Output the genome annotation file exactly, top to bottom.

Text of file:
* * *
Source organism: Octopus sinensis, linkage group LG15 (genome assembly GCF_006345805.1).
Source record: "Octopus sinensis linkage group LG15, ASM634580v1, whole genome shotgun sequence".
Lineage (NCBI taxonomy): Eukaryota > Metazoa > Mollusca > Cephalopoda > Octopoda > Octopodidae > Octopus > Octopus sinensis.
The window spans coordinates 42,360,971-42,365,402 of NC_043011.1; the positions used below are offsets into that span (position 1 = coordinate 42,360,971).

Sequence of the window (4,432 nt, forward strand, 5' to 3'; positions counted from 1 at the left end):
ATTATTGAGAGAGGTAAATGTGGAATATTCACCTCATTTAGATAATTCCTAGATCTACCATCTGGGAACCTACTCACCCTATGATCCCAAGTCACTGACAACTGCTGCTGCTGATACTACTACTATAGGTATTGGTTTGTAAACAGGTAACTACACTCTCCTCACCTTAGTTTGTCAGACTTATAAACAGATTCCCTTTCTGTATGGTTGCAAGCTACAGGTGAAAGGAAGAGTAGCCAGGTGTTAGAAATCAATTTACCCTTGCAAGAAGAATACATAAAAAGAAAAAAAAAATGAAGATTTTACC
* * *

Source organism: Octopus sinensis, linkage group LG15 (genome assembly GCF_006345805.1).
Source record: "Octopus sinensis linkage group LG15, ASM634580v1, whole genome shotgun sequence".
Lineage (NCBI taxonomy): Eukaryota > Metazoa > Mollusca > Cephalopoda > Octopoda > Octopodidae > Octopus > Octopus sinensis.
The window spans coordinates 42,360,971-42,365,402 of NC_043011.1; the positions used below are offsets into that span (position 1 = coordinate 42,360,971).

Sequence of the window (4,432 nt, forward strand, 5' to 3'; positions counted from 1 at the left end):
ATTATTGAGAGAGGTAAATGTGGAATATTCACCTCATTTAGATAATTCCTAGATCTACCATCTGGGAACCTACTCACCCTATGATCCCAAGTCACTGACAACTGCTGCTGCTGATACTACTACTATAGGTATTGGTTTGTAAACAGGTAACTACACTCTCCTCACCTTAGTTTGTCAGACTTATAAACAGATTCCCTTTCTGTATGGTTGCAAGCTACAGGTGAAAGGAAGAGTAGCCAGGTGTTAGAAATCAATTTACCCTTGCAAGAAGAATACATAAAAAGAAAAAAAAAATGAAGATTTTACC